Future pacemakers that regulate heart rhythm could be in the form of injectable genes, rather than the metal devices commonly implanted in patients’ chests today.
Implantable pacemakers and defibrillators are some of the most sophisticated and reliable medical devices ever invented. But despite improved digital health technology made over decades, pacemakers today still come in a familiar shape and form: a bulky battery with electronic components housed in a metal casing with wires that extend into the heart.
These life-saving digital health devices are implanted in 300,000 thousand people every year in the United States alone. But they do have their drawbacks:
- Implantation can cause hematoma and infection in some patients.
- The leads could break and electronic components could malfunction.
- The batteries eventually run out of juice, and the devices need replacing after several years.
- Some patients are simply not candidates for pacemakers, such as developing babies in the womb with congenital heart block. Thus, the need for a biological alternative to implanting metal devices in patients’ chests.
In particular, researchers are investigating the use of minimally-invasive gene therapy to correct arrhythmias.
A recent study co-conducted by Cedars-Sinai Heart Institute and Taipei Veterans General Hospital in Taiwan using pig hearts with complete heart block demonstrated that genes could be injected into heart muscle to act as “biological pacemakers.”
The genes essentially reprogram ordinary heart cells into becoming like the sinoatrial node - the heart’s natural pacemaker that regulate heartbeats.
“In essence, we create a new sinoatrial node in a part of the heart that ordinarily spreads the impulse, but does not originate it,”
“The newly created node then takes over as a functional pacemaker, bypassing the need for implanted electronics and hardware.”
In the experiment, the researchers used a type of gene called TBX18, which is known to play a crucial role in the embryonic development of the heart. TBX18 was delivered by a virus courier into the heart cells’ nuclei.
It took just 48 hours for the heart cells to be converted into biological pacemakers capable of initiating heart beats.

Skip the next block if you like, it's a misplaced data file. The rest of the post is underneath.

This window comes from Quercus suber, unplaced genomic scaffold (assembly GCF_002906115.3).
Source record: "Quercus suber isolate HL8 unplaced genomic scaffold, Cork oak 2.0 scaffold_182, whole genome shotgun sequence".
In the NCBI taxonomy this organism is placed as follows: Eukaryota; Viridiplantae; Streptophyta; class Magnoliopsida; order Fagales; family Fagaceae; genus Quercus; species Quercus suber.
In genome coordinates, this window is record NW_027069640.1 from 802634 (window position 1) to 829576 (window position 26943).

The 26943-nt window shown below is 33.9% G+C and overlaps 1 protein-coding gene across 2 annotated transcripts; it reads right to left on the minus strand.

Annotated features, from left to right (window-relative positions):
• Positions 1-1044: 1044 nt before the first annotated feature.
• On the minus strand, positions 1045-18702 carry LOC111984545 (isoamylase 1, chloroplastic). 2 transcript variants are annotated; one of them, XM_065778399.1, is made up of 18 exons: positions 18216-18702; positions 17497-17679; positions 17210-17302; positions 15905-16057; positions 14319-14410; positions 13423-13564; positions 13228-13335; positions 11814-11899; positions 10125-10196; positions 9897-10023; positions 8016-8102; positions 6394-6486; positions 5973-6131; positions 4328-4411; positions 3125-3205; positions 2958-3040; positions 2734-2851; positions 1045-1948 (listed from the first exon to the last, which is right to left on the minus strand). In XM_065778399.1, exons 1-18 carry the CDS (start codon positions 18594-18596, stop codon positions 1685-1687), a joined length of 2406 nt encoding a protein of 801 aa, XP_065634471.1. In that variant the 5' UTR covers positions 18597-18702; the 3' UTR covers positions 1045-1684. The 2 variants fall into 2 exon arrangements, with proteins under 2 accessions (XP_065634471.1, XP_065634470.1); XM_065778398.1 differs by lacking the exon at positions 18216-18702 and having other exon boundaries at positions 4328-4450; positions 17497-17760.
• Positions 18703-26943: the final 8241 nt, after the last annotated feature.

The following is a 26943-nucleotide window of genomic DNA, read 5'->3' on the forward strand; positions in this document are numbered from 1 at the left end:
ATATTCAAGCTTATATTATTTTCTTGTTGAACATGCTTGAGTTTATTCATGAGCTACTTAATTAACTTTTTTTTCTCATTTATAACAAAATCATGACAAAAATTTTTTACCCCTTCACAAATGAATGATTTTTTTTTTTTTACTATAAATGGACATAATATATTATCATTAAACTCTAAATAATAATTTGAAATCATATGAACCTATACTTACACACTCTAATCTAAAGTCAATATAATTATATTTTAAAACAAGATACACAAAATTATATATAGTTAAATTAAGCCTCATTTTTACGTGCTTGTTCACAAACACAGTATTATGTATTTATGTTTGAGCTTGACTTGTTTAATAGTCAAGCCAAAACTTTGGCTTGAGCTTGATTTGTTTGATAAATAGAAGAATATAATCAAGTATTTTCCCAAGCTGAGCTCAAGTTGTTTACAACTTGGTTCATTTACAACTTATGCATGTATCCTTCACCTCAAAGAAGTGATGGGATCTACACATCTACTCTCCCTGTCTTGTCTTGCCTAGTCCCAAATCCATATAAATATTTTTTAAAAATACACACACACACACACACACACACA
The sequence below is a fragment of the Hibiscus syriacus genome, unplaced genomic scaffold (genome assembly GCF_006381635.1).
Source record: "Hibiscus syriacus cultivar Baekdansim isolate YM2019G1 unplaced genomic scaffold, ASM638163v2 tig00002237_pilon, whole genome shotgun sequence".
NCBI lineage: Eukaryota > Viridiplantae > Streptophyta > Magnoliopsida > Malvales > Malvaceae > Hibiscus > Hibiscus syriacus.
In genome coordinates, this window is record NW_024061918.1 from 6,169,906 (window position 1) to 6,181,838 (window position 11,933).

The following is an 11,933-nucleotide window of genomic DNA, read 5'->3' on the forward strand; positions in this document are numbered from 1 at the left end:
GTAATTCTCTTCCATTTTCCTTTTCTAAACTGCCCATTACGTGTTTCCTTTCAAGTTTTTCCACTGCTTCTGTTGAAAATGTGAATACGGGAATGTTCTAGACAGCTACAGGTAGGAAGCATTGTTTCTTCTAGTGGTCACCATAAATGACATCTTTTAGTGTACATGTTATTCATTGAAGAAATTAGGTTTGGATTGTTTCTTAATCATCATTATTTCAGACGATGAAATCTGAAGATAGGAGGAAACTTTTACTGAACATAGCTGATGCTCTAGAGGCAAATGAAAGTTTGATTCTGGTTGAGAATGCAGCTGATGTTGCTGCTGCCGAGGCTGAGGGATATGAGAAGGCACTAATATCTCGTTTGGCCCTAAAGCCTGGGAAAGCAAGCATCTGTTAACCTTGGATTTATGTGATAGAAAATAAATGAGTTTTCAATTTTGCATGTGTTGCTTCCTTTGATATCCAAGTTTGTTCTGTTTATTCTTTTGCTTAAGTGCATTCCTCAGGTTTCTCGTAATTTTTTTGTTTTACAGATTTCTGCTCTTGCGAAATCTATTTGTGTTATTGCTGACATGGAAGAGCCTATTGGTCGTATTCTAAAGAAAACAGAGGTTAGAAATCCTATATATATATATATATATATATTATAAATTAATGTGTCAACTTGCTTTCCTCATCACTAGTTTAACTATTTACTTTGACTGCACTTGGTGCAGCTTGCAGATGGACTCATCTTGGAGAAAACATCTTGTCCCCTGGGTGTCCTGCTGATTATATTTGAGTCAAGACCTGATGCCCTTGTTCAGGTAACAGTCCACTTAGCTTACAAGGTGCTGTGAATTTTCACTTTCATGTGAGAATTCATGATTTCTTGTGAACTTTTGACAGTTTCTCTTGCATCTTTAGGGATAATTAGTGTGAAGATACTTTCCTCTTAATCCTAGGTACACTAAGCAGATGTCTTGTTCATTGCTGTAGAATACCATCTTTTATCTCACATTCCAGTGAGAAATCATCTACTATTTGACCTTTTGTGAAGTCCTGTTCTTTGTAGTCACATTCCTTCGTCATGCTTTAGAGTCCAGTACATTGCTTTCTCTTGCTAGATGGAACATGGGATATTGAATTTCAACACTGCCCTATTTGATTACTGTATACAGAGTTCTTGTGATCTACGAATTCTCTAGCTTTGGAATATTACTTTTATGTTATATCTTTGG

After eight days, the hearts with the reprogrammed cells showed increased mean heart rates compared to the control group, according to the study findings published in Science Translational Medicine.
The virus which acted as a transporter was eventually neutralized by the immune system, and the benefits ceased after two weeks.
The researchers are now looking for ways on how to prolong the effect in further animal studies, and plan to begin human clinical trials in three years.
“There are people who desperately need a pacemaker but can’t get one safely,”
Marban told the Associated Press.
“This development heralds a new era of gene therapy that one day might offer them an option.”
“is very exciting because it shows how gene therapies are not limited to curing rare genetic deficiencies, but can even impact diseases in genetically normal people which would typically be treated by mechanical devices,”
“It is remarkable that at this early stage a single gene delivery can provide enough support for both heart rate and physical activity even without any backup electronic pacing.”
If the researchers become successful in using long-term biological pacemakers to cure abnormal heart rhythms, then current implantable pacemakers could eventually become obsolete.
Although controversial, gene therapy, along with personal genomics, has great potential in treating many diseases. Gene therapy is being investigated as a treatment for diabetes and hearing loss, among many studies.